This rich set of data tells many stories about the Riverway Trail. Usage varies with the weather, as you’d expect: many more people are on the trail in the summer months than in the winter. (But the count can’t be entirely accurate, because I personally biked the trail on the east side twice a day all winter, on my daily commute.) The east side supports more cyclists than pedestrians, except in winter, whereas the west side supports more pedestrians than cyclists.

To gather this data, GTC installed counters on both branches of the trail. As you can tell, the counter on the east branch was installed months before the counter on the west branch. The counters have infrared beams that are interrupted whenever anybody passes, indicating a trail user. The counters also have hollow rubber tubes across the trail, so that when passing cyclists run over the tubes, the counters can sense puffs of air. These counters are great for urban planning because they give us real information about trail use, so we can plan and advocate accordingly. Big thanks go to GTC for gathering the data–the counters are still there, and the counts are still running. We at RCA will be glad to share the data as it comes in.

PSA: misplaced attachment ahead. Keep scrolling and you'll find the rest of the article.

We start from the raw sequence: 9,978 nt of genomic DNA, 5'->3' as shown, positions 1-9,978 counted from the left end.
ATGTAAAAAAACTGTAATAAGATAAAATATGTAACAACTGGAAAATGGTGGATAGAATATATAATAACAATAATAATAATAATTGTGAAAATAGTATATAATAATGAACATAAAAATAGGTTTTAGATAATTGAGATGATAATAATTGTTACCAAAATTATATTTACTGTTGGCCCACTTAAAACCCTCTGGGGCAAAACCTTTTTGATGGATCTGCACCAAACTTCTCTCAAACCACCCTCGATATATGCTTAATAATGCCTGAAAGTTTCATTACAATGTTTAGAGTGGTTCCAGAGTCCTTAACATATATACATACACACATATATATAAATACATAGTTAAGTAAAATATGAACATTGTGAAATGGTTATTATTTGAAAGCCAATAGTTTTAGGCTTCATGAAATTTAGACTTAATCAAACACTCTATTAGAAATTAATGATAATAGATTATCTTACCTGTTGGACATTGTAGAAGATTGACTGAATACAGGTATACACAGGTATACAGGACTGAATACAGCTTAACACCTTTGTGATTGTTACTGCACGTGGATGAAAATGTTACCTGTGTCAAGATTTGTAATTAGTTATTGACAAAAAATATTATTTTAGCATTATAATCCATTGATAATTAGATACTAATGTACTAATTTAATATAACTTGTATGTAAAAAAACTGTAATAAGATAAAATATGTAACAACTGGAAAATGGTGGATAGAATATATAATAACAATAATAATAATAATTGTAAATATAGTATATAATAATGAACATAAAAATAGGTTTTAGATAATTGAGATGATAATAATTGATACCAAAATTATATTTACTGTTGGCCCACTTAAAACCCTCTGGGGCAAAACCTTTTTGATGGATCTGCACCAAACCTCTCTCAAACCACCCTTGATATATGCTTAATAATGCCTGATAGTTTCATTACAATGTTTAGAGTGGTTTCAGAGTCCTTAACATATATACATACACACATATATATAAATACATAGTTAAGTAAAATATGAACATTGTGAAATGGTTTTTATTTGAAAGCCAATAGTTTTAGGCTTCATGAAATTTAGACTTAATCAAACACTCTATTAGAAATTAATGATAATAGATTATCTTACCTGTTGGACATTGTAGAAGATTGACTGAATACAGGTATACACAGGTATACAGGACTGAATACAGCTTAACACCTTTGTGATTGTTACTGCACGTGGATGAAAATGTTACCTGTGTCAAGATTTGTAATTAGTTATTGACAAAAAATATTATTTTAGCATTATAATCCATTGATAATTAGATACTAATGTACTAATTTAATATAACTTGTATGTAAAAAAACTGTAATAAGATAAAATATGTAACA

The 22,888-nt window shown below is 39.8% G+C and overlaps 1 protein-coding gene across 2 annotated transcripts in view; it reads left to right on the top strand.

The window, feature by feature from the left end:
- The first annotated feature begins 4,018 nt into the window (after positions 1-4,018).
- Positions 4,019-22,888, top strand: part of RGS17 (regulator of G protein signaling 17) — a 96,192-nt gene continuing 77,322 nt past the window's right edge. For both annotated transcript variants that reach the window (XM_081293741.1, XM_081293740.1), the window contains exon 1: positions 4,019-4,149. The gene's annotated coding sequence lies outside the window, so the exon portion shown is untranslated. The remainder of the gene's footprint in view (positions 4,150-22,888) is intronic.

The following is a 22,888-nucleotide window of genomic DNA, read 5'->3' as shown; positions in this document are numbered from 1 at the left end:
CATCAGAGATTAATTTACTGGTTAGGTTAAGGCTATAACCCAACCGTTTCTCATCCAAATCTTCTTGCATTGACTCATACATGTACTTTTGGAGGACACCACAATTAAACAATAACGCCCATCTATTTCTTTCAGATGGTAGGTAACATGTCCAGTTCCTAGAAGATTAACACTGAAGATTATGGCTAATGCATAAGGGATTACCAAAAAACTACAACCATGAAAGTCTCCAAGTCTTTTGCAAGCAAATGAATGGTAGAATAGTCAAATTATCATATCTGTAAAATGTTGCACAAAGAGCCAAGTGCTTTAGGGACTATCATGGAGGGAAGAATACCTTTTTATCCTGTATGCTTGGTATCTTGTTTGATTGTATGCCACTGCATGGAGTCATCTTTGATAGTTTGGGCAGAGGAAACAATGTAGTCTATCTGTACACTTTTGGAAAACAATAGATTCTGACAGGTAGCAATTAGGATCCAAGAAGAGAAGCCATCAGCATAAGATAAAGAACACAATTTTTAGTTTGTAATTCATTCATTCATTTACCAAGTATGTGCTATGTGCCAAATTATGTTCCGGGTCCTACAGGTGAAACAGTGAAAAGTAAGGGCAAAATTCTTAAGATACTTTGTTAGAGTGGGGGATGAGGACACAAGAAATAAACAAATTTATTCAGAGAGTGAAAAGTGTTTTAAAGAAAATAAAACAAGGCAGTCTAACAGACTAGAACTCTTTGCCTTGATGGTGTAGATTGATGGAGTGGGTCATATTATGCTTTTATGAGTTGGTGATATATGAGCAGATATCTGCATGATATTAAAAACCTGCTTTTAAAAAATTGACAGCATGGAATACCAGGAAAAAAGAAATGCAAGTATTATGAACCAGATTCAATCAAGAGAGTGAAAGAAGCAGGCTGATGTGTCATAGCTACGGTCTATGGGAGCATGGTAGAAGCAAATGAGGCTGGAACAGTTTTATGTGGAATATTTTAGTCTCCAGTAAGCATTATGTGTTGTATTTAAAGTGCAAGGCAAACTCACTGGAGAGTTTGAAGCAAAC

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Over 1000 ride with Bike to School Day

Here’s a great perspective on school.

Here’s exciting news for those of us who promote bikes and alternative transportation: more than 1000 people, including many community leaders, rode in Bike to School Day events at ten different Rochester-area schools on 9 May. Those events were among thousands nationwide, all held on the same day to promote biking and walking as great ways to get to school.

Biking to school has lots of benefits. At a time when childhood obesity continues to grow as one of our country’s greatest health risks, getting kids biking regularly can keep them in better physical health and form habits for a lifetime of good health. Biking is great for emotional and mental health, too. Biking builds community by allowing neighbors to get to know each other and see the impact schools have on neighborhoods. Biking is brilliant for sustainability because it burns no fossil fuels and emits no carbon dioxide. And of course, biking is fun–one student rider in Brighton said, “Biking to school is so much better than riding the bus!”